SAP's growth spurt: $6.8 billion for Business Objects

Summary:SAP took a page out of Oracle's grow-by-consolidation playbook in acquiring business intelligence leader Business Objects for $6.8 billion (42 Euros per share).

SAP took a page out of Oracle's grow-by-consolidation playbook in acquiring business intelligence leader Business Objects for $6.8 billion (42 Euros per share). SAP CEO Henning Kagermann positioned the acquisition as part of his company's strategy to rapidly grow its customer base. SAP wants to have 100,000 customers by 2010, more than doubling from its current base of about 41,200.

The forthcoming Business ByDesign is also part of the growth strategy, targeting the lower part of the mid-market, with 25 to 100 users of the software per customer. Business Objects has more than 40,000 customers, but there is some overlap between the two companies in terms of shared customers and SAP's own analytics software geared for its platform. In March, Oracle took Business Objects rival Hyperion off the table for $3.3 billion.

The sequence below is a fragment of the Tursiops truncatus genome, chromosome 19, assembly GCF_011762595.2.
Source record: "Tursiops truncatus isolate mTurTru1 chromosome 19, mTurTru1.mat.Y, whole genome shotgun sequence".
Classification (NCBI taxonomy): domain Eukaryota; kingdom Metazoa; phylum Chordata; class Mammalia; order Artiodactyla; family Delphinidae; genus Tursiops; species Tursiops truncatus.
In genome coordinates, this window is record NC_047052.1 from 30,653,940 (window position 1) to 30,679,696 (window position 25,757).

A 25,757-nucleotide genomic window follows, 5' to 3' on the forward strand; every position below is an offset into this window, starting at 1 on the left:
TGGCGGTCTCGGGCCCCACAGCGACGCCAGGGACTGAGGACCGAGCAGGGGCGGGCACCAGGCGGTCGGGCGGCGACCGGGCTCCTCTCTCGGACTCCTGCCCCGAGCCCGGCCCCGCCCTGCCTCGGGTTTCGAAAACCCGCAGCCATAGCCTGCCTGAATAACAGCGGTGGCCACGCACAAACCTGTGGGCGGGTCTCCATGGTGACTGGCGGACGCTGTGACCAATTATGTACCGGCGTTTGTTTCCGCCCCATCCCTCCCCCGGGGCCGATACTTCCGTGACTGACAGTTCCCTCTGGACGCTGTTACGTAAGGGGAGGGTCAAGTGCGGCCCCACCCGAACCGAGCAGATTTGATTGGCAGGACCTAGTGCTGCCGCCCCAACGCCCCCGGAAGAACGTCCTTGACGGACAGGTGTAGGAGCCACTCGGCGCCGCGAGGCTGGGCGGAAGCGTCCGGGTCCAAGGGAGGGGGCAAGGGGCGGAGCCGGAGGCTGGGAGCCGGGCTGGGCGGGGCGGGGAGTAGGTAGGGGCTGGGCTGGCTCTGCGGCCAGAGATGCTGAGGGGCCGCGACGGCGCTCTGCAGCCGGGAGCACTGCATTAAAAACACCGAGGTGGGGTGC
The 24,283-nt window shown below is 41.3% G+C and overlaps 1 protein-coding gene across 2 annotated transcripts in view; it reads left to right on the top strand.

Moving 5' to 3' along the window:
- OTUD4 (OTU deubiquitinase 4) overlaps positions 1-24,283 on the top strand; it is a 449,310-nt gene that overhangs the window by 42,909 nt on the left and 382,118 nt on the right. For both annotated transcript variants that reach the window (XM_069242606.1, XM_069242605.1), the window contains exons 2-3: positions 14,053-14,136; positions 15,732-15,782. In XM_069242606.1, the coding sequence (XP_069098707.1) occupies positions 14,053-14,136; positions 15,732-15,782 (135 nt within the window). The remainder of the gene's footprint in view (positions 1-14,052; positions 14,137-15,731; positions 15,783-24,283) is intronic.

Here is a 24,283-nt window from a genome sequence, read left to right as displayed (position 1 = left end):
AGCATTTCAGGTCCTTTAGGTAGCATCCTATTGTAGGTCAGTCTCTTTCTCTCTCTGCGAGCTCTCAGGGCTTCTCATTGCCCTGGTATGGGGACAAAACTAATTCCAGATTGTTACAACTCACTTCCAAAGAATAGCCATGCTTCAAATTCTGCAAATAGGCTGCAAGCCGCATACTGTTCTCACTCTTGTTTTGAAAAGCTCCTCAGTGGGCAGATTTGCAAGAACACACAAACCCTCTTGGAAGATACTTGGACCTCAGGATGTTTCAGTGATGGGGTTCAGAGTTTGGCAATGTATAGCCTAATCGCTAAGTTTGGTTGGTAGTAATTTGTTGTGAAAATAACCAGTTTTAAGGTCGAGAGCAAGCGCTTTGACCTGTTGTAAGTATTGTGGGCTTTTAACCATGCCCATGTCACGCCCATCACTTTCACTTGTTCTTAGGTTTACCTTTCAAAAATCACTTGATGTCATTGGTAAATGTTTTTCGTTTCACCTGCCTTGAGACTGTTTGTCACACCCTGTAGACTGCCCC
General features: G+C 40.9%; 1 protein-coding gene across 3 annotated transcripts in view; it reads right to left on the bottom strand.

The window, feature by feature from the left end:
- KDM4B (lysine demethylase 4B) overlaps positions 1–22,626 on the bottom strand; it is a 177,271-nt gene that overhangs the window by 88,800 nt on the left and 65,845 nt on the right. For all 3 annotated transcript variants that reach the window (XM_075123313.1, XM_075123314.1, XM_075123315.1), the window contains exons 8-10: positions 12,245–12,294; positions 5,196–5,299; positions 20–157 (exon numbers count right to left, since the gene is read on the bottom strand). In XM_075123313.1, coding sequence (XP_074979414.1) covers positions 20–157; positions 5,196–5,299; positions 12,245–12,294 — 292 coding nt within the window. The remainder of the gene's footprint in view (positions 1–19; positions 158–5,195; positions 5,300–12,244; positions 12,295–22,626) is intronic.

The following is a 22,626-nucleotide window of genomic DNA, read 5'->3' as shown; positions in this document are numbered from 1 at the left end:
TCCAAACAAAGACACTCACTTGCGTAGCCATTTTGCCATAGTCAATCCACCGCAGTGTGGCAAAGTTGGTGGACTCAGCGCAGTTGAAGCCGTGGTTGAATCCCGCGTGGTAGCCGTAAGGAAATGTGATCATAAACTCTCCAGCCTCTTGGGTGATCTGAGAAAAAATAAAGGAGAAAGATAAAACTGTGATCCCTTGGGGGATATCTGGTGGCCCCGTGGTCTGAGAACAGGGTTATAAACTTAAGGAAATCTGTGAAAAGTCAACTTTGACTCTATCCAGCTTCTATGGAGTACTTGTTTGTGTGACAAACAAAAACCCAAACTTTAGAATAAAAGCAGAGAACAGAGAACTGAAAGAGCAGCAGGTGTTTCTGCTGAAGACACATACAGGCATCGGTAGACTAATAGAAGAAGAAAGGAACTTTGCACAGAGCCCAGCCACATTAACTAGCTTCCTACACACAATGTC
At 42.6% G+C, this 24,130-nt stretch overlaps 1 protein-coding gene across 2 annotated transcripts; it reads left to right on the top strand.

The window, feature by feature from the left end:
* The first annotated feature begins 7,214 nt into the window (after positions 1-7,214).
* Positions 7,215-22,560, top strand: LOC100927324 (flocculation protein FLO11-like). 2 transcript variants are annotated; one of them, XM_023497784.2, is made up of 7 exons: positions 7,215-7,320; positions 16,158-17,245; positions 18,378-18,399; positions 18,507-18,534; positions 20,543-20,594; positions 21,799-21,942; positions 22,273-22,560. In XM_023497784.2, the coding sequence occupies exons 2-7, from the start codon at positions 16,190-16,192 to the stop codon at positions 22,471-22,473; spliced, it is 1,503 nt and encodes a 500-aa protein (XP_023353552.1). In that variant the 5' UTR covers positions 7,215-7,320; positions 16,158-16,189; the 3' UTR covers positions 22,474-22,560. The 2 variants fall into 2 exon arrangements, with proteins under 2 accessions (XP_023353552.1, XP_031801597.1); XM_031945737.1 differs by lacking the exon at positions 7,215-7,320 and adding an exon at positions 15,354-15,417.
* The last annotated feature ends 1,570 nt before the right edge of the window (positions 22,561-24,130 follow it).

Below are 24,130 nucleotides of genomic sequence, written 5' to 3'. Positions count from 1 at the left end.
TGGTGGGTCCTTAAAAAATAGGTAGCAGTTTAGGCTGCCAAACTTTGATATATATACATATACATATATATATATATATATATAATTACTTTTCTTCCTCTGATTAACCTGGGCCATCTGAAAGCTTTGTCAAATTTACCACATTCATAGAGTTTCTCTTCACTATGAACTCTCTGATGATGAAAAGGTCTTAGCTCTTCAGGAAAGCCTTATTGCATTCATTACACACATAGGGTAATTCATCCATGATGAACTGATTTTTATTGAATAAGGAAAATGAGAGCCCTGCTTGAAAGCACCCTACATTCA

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Business Objects will operate as a stand-alone business and become more tightly integrated with the SAP platform, the company said. The Business Object acquisition provides evidence that SAP is willing to spend serious money to grow, especially to fill in the key analytics area, with much broader reach, that complements its risk management and business performance management investments.

According to the press release, John Schwarz will continue as the CEO of the Business Objects division and join and SAP's Executive Board, and founder Bernard Liautaud is slated to be elected to the SAP Supervisory board. Doug Merritt, who had been in charge of Business Users working othen join the Business Objects division and report to John Schwarz.

Topics: Enterprise Software, Data Centers, Data Management, IT Employment, SAP, Software

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